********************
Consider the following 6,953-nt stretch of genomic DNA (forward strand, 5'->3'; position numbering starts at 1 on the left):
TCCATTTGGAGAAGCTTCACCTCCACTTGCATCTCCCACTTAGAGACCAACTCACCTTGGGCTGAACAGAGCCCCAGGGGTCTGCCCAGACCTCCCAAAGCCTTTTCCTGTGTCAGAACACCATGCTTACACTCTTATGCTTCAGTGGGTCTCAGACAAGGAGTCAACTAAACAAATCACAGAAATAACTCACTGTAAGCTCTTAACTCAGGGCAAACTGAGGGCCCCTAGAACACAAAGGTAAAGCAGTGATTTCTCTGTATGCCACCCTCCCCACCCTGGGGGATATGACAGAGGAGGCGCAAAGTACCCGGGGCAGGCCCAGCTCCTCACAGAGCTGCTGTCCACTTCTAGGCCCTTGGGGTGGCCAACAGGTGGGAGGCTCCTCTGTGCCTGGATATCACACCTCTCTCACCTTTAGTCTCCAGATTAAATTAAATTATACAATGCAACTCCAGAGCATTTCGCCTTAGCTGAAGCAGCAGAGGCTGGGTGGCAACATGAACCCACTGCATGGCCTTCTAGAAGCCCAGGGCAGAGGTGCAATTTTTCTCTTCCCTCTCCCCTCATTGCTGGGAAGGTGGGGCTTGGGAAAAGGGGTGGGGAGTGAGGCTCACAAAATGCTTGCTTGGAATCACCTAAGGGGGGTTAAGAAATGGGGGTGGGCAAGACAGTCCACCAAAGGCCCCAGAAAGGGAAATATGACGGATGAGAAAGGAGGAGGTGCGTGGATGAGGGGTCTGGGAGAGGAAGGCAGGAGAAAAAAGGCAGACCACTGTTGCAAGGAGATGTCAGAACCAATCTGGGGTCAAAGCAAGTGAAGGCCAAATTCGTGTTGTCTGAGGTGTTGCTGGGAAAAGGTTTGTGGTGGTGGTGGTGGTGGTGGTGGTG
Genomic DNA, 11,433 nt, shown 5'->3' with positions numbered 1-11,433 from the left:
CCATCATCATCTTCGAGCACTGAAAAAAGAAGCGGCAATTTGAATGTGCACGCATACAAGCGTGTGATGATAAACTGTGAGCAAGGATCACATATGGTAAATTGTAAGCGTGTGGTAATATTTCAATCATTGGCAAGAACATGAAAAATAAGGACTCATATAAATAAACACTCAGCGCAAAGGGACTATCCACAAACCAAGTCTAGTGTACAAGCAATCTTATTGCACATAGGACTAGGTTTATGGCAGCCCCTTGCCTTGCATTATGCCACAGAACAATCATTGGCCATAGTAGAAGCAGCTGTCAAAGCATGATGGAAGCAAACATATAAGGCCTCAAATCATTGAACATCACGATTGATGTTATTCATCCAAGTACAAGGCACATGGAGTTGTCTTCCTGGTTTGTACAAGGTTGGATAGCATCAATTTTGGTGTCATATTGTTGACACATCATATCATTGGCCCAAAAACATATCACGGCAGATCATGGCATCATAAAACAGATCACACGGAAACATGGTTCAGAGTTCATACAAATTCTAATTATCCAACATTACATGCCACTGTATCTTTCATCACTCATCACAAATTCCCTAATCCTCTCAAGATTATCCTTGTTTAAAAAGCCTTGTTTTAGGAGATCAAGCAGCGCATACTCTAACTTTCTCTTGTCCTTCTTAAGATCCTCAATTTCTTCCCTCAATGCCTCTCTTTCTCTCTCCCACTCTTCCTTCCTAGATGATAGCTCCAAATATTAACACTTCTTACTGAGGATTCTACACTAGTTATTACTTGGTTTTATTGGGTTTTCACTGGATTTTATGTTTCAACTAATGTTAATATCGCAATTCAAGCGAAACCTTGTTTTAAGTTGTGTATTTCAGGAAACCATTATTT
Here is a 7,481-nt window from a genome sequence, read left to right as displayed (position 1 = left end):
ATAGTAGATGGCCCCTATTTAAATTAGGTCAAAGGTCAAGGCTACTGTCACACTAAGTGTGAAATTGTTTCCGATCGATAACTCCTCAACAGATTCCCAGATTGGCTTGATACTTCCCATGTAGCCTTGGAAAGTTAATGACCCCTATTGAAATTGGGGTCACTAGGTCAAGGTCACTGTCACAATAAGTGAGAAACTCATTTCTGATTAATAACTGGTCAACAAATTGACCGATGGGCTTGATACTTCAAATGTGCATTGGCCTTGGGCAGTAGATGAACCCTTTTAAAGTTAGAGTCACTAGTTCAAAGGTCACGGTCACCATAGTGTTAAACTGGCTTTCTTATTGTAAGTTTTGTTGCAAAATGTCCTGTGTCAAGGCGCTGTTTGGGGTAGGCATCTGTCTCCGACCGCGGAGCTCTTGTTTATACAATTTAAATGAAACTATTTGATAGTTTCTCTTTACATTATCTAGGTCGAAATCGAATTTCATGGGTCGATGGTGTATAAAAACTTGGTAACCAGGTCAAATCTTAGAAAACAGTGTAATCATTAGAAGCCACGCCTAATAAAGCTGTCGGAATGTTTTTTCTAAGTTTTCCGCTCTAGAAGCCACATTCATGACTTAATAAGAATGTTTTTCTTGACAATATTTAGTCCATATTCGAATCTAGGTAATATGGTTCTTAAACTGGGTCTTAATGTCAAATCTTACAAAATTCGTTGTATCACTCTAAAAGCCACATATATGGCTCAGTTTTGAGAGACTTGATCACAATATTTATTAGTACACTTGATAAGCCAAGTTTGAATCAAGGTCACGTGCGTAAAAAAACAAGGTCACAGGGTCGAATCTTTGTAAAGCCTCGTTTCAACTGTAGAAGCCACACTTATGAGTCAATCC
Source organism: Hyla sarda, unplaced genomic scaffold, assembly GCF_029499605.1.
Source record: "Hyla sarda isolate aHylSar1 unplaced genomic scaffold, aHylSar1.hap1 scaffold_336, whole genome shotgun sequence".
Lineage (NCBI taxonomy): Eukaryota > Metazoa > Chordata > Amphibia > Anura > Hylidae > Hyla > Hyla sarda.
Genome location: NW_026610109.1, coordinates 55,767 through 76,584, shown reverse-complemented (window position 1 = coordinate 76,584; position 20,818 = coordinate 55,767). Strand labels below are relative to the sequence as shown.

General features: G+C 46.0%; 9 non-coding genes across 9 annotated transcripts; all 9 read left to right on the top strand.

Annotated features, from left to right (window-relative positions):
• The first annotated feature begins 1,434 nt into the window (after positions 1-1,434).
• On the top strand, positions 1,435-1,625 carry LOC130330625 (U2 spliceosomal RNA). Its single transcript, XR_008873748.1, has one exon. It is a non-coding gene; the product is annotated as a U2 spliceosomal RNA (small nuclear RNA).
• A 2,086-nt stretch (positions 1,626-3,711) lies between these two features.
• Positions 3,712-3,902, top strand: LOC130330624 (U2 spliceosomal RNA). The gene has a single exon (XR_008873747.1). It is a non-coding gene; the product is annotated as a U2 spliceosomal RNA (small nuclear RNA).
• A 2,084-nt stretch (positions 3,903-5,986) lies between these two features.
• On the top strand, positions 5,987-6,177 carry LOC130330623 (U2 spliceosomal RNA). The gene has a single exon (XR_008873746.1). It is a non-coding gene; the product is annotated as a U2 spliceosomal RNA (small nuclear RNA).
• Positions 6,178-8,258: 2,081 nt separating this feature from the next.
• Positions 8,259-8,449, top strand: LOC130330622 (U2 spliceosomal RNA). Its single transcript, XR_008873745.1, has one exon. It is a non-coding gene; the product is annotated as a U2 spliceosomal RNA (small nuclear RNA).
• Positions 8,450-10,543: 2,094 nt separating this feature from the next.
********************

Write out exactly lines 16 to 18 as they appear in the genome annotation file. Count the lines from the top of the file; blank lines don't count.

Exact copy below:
• Positions 3,712-3,902, top strand: LOC130330624 (U2 spliceosomal RNA). The gene has a single exon (XR_008873747.1). It is a non-coding gene; the product is annotated as a U2 spliceosomal RNA (small nuclear RNA).
• A 2,084-nt stretch (positions 3,903-5,986) lies between these two features.
• On the top strand, positions 5,987-6,177 carry LOC130330623 (U2 spliceosomal RNA). The gene has a single exon (XR_008873746.1). It is a non-coding gene; the product is annotated as a U2 spliceosomal RNA (small nuclear RNA).